Multimedia Fiction

Out of the works that we were presented with this week, I chose to explore Mark Amerika’s FilmText as well as J.R. Carpenter’s CityFish. The most prominent comparison that I’ve made between these two particular works of multimedia fiction is that they both contain a plethora of different kinds of multimedia all at once. In the case of CityFish, you are immediately presented with a series of text, images and links that will either take you to other parts of the webpage or will present embedded videos. In regards to FilmText, you are presented with a series of animations that are accompanied by background images and links that present a series of texts and/or.

Mark Amerika’s FilmText shares commonalities with interactive games. When exploring the work, you are tasked with navigating through what is described as an empty desert landscape by moving through a series of eight levels. Throughout these levels, you may click on a series of items that present various imagery and text and on each level, there is a text box that appears and will present a message in the form of code; an interesting and creative way to present a message.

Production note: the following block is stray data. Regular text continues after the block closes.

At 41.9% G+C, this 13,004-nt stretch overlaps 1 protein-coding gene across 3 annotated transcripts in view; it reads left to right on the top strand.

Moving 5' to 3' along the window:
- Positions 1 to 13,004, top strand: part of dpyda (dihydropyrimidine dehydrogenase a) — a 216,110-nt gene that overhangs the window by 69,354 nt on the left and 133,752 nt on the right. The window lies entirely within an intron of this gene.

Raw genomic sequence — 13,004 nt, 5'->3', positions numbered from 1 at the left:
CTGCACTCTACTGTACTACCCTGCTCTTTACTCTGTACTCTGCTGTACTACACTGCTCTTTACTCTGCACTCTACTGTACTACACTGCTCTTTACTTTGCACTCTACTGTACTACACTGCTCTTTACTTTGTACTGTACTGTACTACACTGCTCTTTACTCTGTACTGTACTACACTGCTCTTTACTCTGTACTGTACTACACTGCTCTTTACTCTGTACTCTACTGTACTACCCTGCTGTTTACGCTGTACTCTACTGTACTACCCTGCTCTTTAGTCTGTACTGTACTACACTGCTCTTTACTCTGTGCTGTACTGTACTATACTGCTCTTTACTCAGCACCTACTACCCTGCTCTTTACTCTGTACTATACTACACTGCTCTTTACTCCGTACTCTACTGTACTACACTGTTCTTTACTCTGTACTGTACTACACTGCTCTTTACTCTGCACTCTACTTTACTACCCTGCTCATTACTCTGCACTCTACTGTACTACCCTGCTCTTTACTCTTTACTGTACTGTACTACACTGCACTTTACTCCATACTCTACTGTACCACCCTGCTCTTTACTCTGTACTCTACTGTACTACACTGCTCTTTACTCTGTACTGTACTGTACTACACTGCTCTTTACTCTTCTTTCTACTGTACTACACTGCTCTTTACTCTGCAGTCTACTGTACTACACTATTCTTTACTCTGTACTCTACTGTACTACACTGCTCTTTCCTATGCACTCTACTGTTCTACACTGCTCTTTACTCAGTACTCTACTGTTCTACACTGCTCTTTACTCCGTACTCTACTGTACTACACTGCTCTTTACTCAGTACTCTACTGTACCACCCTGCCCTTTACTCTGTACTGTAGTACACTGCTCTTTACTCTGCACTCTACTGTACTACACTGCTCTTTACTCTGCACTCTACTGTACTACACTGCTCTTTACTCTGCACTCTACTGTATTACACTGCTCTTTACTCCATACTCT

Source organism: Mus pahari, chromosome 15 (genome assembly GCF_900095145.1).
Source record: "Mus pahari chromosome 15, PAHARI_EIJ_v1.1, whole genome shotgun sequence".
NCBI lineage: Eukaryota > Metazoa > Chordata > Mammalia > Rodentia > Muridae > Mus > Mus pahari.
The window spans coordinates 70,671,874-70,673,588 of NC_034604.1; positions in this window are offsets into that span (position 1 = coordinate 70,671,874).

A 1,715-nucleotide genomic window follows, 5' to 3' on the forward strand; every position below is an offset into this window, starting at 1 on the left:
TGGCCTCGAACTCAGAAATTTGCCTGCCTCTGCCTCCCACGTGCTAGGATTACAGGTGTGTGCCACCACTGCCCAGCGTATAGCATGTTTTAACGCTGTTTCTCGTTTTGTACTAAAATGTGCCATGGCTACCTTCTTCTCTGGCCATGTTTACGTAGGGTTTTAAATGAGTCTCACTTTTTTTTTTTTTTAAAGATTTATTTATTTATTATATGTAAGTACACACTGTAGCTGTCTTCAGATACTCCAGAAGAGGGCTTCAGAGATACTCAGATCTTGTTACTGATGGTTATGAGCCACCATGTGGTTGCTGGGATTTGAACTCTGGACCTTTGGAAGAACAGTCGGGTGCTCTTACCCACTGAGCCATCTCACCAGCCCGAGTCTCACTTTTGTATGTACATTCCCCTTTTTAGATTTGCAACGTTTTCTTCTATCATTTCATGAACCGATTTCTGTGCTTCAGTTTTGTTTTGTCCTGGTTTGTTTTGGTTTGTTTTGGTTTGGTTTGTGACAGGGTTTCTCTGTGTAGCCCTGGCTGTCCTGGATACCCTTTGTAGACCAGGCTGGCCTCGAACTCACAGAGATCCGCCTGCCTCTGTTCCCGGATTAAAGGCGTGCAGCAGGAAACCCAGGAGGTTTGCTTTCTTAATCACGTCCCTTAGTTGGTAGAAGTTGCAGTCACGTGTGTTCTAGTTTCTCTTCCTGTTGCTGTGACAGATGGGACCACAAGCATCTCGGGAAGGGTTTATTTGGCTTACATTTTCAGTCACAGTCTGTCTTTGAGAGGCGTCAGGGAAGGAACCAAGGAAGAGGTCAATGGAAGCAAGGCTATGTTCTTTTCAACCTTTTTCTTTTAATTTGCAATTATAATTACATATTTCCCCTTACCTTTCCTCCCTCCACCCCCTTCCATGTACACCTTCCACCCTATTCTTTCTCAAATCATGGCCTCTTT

J.R. Carpenter’s CityFish on the other hand is far more story-like in the sense that the reader is tasked with moving across the page from left to right, circumventing through a set of text, images and videos. The story describes a girl from Novia Scotia named Lynne, who visits and experiences New York. All of the media components on the page help provide perspective for the reader in an interesting and engaging fashion.